The Softube SSL XL 9000 K represents a completely different approach to analog circuits compared to the SL 4000 E channel expanding the available sound palette of Softube's Console 1. And since XL 9000 K has virtually no distortion of its own, the Softube channel also includes a model of SSL's famous VHD (Variable Harmonic Drive) circuit.
While Solid State Logic's SL 4000 E is widely considered a great pop and rock'n'roll console with its slightly gritty and forward sound, the circuit design of XL 9000 K offers an extreme bandwidth, minimal phase shift and super low distortion. This makes it one of the world's most popular analog consoles for hip-hop and R'n'B, where the solid, deep low end and extended highs work great for getting that hyper modern, large and wide sound. For the same reasons, it is also loved for classical and acoustic audiophile recordings.
XL 9000 K is a very clean console. In order to still have the option of using distortion creatively, we added a model of Solid State Logic's VHD (Variable Harmonic Drive) circuit, which is part of the Duality series consoles and Alpha channel preamps. The Drive knob on Console 1 determines the amount of distortion, and the Character knob moves the added distortion from 2nd order (more tube-like) to 3rd order (more transistor-like), or any in-between blend—just like on its analog counterpart.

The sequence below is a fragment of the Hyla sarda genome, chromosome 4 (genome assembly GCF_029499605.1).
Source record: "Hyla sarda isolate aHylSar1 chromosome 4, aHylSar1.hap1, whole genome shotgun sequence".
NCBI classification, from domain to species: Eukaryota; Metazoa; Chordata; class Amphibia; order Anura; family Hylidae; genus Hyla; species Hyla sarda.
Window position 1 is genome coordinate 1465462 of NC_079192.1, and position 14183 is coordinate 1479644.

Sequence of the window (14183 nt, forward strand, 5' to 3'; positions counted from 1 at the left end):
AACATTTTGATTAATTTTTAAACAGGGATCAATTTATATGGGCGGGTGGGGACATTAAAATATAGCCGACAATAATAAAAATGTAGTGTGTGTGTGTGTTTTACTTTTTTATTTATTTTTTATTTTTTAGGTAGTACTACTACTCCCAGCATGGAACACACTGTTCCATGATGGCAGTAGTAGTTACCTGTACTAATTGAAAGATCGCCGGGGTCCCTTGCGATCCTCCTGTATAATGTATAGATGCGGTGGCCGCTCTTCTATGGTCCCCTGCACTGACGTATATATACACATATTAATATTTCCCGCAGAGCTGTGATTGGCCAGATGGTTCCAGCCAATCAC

Furthermore, the Shape section of the XL 9000 K for Console 1 features a fully controllable gate unit, where the Punch and Sustain knobs control Range and Hold levels. This makes it more individually controllable compared to the SL 4000 E model, where a fast workflow was prioritized. The compressor can be switched between Peak and RMS modes, which gives a wide range of options. The equalizer is clean, smooth and natural.
When the first 9000 series console came out in in the mid-1990s, it represented a breakthrough in analog circuitry design. The sound path is entirely capacitor-free, in order to keep a perfect signal integrity and low distortion. The XL 9000 K was the last and most developed version of the 9000 series, released in 2002. It is this version that forms the backbone of Peter Gabriel's RealWorld Studios, Wyclef Jean and Jerry Wonda's Platinum Sound, while Michael Brauer uses a slightly older 9000 J in his room in Electric Lady Studios.